In the first part of our series, we looked at my servant leadership takeaways from the book Lead Like Jesus: Lessons from the Greatest Leadership Role Model of All Time by Ken Blanchard and Phil Hodges. Now I want to look at my takeaways from three books on servant leadership that I would commend to you.
Servant Leadership in Action: How You Can Achieve Great Relationships and Results edited by Ken Blanchard and Renee Broadwell
If you are not familiar with the subject of servant leadership, this might be the best book for you to start with. In the “Foreword” to this collection of essays about servant leadership, John Maxwell writes that he and Ken Blanchard believe that the only way to create great relationships and results is through servant leadership. Maxwell writes that it is all about putting other people first.
In the “Introduction”, Blanchard writes that the world is in desperate need of a different leadership role model, as we have all seen the negative impact of self-serving leaders in every sector of our society. He tells us that servant leadership was central to the philosophy of Jesus.
A major goal of the book is to prove that servant leadership has application in every kind of organization, including business, government, education, and places of worship. The book is aimed at anyone in a leadership position. The contributors’ hope is that one day all will be impacted by someone who is a servant leader, and self-serving leaders will be a thing of the past.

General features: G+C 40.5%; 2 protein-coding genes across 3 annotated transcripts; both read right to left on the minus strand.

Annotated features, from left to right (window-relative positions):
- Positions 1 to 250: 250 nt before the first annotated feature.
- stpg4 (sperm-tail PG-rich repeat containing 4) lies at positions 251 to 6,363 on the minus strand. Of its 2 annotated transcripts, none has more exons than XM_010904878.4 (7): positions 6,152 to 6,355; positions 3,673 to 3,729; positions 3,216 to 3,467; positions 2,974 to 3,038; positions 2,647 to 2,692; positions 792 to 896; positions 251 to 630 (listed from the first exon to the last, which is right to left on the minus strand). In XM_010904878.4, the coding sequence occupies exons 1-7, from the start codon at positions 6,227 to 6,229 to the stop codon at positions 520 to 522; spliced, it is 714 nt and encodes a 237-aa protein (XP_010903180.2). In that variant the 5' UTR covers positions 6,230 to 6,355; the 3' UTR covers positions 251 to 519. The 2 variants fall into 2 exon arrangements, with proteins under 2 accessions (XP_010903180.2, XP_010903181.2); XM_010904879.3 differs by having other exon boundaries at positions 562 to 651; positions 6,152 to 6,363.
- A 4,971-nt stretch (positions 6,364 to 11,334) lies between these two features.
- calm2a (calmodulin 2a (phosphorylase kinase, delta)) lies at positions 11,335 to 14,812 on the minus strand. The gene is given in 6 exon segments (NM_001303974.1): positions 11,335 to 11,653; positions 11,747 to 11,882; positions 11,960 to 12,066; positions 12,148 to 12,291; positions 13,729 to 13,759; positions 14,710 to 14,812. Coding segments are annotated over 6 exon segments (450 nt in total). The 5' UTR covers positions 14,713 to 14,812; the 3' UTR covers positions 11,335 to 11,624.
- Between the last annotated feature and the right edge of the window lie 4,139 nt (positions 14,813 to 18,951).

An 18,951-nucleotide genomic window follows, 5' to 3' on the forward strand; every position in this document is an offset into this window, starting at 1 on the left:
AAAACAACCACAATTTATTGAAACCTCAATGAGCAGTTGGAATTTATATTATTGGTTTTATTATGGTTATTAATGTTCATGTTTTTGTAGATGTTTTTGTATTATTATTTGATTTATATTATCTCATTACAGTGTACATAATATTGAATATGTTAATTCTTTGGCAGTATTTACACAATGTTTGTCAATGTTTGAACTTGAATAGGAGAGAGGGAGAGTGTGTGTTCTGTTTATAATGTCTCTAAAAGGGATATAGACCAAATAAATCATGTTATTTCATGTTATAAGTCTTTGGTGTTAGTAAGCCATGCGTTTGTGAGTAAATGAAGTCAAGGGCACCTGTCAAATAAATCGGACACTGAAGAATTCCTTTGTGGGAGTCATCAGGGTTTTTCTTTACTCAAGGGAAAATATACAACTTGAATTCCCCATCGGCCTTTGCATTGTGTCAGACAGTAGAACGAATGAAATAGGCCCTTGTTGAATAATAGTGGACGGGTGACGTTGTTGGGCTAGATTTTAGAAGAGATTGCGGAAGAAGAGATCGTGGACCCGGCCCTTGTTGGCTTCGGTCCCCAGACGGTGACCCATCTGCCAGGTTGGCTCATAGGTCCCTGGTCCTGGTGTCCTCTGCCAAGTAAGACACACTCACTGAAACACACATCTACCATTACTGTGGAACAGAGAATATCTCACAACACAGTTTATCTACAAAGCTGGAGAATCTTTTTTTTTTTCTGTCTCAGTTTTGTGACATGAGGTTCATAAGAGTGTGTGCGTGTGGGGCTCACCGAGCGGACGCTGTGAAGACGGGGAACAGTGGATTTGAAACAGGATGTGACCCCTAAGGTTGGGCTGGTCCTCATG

The book is organized into six parts:
Part One: Fundamentals of Servant Leadership
Part Two: Elements of Servant Leadership
Part Three: Lessons in Servant Leadership
Part Four: Exemplars of Servant Leadership
Part Five: Putting Servant Leadership to Work
Part Six: Servant Leadership Turnarounds
Short essays are written by a literal “Who’s Who” of leadership, many of them authors that have had a positive impact on my leadership such as Blanchard, Patrick Lencioni, Stephen M.R. Covey, Mark Miller, Simon Sinek, Marshall Goldsmith, Henry Cloud and Dave Ramsey. Blanchard provides a short introduction to each of the essays. I would recommend you go through the book and read Blanchard’s short introductions to decide if you want to read that particular essay at this time.
Here are a few of the many takeaways I had from the book:
What is Servant Leadership? by Ken Blanchard
There are two parts to servant leadership:
· A visionary/direction, or strategic, role – the leadership aspect of servant leader; and
· An implementation, or operational, role – the servant aspect of servant leadership.
To me, servant leadership is the only way to guarantee great relationships and results.
Servant Leadership at the Speed of Trust by Stephen M.R. Covey
I became increasingly convinced that the practices of servant leadership and trust are inextricably linked. Today, I find it difficult to talk about serving without also talking about trust – and vice versa.
The strong bias of the servant leader is to extend trust to others.
In the Service of Others: When Leaders Dare to Rehumanize Work by Brene Brown
Servant leadership and shame culture cannot coexist for a simple reason: the foundation of servant leadership is courage and shame breeds fear.
Compassion: The Heart of Servant Leadership by Craig Groeschel
True servant leadership means you are called to care – not to just feel sorry for someone or feel sympathy or empathy – but to do something. Why? Because to say you care, and then not act, is to not care at all. True servant leadership cares. And because it cares, it must act.
A Baptism of Leadership by Erwin Raphael McManus